AS A RESULT of Tuesday's vote, top offices in the District as well as in Prince George's, Montgomery and Arlington counties will be under new management. Some of the most important challenges confronting these leaders - public transportation, air and water problems, housing needs and so on - are not confined to narrow jurisdictions. So it will not be enough for them to give the usual lip-service to "regional cooperation." How efficiently and amiably the new leaders of the District and the surrounding counties work together on serious regional business will have a profound effect on the welfare of everybody who lives in the Greater Washington area.
To an extraordinary degree, the local voting turned not so much on ideology or party politics as on quality of management. Thus a heavily Democratic electorate in Prince George's could turn comfortably to a Republican to be county executive; in Montgomery, the switch could be from a Republican to a Democrat; in Arlington, the Democrats could split their ticket to give the county board a Republican majority. In the District, the race was decided in September's Democratic primary, and the Democrats clearly voted for better management when they abandoned Walter Washington, 2-to-1, in favor of a change. Indeed, management was the most serious issue raised by Republican Arthur Fletcher in his forlorn campaign against Marion Barry.
Obviously, the first things the area's new leaders need to work out are their own individual management problems. Marion Barry's first priority, in our view, is to find the best city administrator available, as he promised to do - an experienced technician. With a new team of department heads assembled, preliminary work can go forward on a legislative agenda for 1979, including such urgent regional concerns as the financing of Metro.
The matter of Metro also happens to be the principal regional concern in Arlington, where at least one of the three county board members has been an impassioned critic of the system's operations and an advocate of curtailing the rail system. The newest member, Stephen H. Detwiler, has promised to keep property taxes at the same dollar level next year as this year, which would require either a 5- to 10-percent cut in the budget to cover the costs of inflation or another source of revenue. How these concerns will be relected on the regional Metro board remains to be seen.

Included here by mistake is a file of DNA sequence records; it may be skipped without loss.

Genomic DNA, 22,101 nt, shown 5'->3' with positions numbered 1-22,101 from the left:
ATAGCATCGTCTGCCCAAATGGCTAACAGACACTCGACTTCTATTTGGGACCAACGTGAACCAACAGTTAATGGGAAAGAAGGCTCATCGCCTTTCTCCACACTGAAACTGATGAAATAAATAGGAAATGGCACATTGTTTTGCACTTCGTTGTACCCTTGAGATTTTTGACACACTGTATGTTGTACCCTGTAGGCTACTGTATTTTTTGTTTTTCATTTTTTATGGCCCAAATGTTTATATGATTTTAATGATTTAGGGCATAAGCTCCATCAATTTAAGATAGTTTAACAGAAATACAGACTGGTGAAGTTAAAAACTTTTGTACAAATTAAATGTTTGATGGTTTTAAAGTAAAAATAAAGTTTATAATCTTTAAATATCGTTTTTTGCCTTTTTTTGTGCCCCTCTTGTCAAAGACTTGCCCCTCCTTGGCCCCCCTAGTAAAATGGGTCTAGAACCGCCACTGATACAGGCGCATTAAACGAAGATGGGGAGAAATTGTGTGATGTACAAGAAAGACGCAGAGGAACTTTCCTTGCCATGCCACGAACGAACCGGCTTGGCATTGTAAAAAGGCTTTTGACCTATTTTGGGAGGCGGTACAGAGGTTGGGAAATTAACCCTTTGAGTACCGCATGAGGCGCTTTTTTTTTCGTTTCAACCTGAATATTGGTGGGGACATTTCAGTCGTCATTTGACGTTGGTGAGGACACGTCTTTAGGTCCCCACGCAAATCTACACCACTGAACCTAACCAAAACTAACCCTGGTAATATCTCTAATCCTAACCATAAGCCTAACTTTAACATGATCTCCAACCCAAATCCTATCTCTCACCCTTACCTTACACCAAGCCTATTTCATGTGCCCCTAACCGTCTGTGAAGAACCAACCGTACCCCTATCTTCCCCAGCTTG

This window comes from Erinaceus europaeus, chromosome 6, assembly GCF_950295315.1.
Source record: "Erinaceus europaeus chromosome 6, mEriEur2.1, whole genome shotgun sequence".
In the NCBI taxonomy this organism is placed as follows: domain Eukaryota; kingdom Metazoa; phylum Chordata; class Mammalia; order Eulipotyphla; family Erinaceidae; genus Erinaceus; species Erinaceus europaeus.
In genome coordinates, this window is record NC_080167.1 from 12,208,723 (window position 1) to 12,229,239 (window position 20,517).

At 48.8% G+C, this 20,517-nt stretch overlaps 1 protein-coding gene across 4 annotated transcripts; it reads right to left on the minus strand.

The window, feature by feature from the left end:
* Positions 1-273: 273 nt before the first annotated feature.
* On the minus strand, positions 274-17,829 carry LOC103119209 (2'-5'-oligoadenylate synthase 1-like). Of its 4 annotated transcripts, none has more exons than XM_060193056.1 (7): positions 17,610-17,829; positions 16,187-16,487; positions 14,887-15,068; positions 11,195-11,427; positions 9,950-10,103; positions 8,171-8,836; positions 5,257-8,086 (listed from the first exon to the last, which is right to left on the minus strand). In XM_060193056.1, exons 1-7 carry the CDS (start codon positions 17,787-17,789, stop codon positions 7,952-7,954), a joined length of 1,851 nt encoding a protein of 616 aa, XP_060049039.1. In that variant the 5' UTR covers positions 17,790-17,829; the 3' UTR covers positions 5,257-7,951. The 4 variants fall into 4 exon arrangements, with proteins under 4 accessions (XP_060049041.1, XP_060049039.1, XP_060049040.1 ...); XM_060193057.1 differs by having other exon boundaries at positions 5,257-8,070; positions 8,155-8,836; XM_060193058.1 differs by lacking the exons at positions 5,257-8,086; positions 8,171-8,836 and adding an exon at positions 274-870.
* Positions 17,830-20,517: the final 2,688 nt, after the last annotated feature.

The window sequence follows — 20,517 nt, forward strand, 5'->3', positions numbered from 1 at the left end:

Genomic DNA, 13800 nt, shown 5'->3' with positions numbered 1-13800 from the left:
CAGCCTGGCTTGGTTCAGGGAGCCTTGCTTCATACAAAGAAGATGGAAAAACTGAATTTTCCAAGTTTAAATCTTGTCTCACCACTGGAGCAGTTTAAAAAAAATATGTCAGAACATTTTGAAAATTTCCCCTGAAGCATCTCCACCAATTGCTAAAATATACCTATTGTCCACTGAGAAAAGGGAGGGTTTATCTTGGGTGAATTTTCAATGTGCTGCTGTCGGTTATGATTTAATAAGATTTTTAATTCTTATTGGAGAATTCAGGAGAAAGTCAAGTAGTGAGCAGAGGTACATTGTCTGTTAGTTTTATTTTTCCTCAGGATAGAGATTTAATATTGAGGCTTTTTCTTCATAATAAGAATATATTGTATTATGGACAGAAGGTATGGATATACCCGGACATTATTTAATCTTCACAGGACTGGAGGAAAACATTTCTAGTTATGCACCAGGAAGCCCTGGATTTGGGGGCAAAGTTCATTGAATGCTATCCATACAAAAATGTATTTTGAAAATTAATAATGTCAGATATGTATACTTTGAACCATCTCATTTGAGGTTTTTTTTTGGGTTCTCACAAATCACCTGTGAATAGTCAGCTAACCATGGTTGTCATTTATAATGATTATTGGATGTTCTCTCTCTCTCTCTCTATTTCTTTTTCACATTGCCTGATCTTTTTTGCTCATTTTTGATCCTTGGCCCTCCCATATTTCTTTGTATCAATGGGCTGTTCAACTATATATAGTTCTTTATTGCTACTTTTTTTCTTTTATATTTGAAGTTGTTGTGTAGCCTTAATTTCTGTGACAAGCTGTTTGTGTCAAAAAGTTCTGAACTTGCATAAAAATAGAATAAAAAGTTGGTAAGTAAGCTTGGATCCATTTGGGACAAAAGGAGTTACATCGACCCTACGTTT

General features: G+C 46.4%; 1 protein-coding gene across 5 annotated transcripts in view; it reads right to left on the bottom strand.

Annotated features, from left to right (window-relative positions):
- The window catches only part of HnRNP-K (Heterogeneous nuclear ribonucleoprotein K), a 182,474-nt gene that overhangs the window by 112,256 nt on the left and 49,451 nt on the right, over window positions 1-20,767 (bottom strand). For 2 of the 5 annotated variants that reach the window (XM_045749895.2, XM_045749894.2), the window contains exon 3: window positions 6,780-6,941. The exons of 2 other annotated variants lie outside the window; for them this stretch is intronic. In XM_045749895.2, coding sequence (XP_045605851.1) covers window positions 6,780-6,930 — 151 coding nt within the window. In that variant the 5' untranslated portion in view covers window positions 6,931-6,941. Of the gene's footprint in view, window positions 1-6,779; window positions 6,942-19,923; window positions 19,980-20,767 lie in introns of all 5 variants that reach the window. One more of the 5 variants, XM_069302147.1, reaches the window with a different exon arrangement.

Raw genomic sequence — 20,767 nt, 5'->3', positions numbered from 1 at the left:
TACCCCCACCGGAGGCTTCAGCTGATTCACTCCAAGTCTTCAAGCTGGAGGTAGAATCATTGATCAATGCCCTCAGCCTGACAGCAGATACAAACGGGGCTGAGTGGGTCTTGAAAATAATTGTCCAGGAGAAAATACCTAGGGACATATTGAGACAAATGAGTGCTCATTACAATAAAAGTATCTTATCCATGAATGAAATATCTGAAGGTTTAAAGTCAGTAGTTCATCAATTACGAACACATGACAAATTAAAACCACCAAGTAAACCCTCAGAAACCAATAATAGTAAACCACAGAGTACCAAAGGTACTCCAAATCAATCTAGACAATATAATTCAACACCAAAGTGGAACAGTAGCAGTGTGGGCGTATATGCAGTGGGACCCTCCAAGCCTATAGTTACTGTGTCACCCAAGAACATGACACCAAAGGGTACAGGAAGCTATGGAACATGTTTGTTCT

The challenges of making divided government work may be most acute in Prince George's, where the voters chose Republican Lawrence J. Hogan for county executive but returned a solidly Democratic council. Mr. Hogan's choices for key administrative jobs, and the council's treatment of his nominees, will be an early test of how well this relationship is going to work - and of how serious Mr. Hogan is about his commitment to bring top-quality new people, including more blacks and women, into county government. The new management is Upper Marlboro also faces a host of fiscal issues, including Metro financing, that are bound to be complicated by the freezing on property-tax revenues that county voters approved Tuesday.
The transition in Montgomery County should involve fewer shocks and strains. Since executive James P. Gleason is retiring, transition planning has been under way in Rockville for some time. Democrat Charles W. Gilchrist, who won the county executive race comfortably, will be working with a Democratic council - and will have more fiscal flexibility, since the voters wisely rejected the Montgomery version of TRIM. Still, Mr. Gleason has left Mr. Gilchrist a number of problems with large regional implications, starting with the matter of sewage treatment.
Most of the new figures in charge in the area will have plenty to do at the start in their own bailiwicks. But there is much that can only be accomplished regionally, in concert. The new managers in the Greater Washington area should make it a point to get to know each other - the sooner the better.